Clarington seeks binding offer from CI

By Steven Lamb | November 23, 2005 | Last updated on November 23, 2005
3 min read

The board of Clarington has responded to criticism from CI Financial, saying that if CI wants its takeover bid to be considered, it should submit a binding offer.

“CI has reiterated that any offer would be made by way of a take-over bid circular,” the Clarington board said in a statement issued this morning. So far, CI has not mailed out any such offer, but has instead made public a bid of $14.75 a share for Clarington, topping an offer of $14.25 from Industrial Alliance, which was accepted by the Clarington board.

The Clarington board says both of the bids require “substantially the same representations, conditions,” including a lock-up period for Clarington shareholders who accept shares of the winning bidder, as well as retention and non-compete clauses for the management of Clarington.

“As a result, Clarington’s board of directors does not presently consider this non-binding, highly conditional proposal to be a competing transaction under its support agreement with Industrial Alliance,” the statement continued.

Clarington has agreed to a $7 million break fee, should shareholders decline the Industrial Alliance offer, which was mailed out on November 21.

But one of the biggest bones of contention in the takeover battle has become the question of who the board represents: Clarington shareholders or unitholders of Clarington funds — essentially pitting the interests of the owners against its customers.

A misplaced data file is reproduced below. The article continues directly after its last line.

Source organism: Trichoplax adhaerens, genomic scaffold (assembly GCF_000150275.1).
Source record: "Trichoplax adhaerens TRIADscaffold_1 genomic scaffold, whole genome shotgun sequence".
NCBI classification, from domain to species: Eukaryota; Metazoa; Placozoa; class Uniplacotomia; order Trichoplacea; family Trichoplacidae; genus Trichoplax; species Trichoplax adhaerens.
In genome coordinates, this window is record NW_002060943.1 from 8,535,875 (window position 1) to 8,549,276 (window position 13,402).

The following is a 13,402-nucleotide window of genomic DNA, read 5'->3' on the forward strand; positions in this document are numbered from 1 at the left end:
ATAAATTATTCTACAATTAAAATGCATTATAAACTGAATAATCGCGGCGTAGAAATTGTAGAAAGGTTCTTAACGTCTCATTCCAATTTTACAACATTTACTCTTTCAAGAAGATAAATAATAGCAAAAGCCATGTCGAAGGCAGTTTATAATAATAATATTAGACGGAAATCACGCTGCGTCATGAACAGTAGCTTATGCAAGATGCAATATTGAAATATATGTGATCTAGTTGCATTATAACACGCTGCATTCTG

The CI bid promises to reduce management fees on Clarington funds, many of which could be merged into substantially similar offerings from CI. Chairman Bill Holland said this amounts to about $50 million in value for the unitholders.

Holland initially criticized the acceptance of the Industrial Alliance offer as benefiting the shareholders, at the expense of the unitholders.

This caught the attention of Stephen Erlichman, the author of a report published in 2000, entitled Making it Mutual: Aligning the Interests of Investors and Managers — Recommendations for a Mutual Fund Governance Regime for Canada, but more commonly known as the Erlichman Report. One of his recommendations was the creation of an independent board whose duty would be to look out for the fund investors, rather than the shareholders.

“I found it very interesting to read that the chief executive officer of one of Canada’s largest mutual fund managers was lamenting that an independent governance body did not exist at another mutual fund group, thus at least implicitly endorsing a role for independent governance bodies at mutual funds,” Erlichman wrote in a commentary on the website of Faskin Martineau.

In fact, CI does have an independent board of governors, the duties of which are described on the firm’s website:

“The board of governors recommends the best course of action to achieve a fair and reasonable result on any conflict of interest issues, and CI takes into account its recommendation in accordance with its fiduciary duty to the CI Funds.”

In his original report, Erlichman pointed to Australia, where rules place the interests of the fund security-holders above those of the management’s shareholders, should a conflict arise.

“In the absence of an independent governing body…are the directors of an investment fund manager placing themselves straight in the line of sight of class action lawyers?” he asks.

Under a Canadian Securities Administrators’ proposal, all mutual funds would be required to create independent review committees to oversee fund managers and monitor potential conflicts of interest.

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Steven Lamb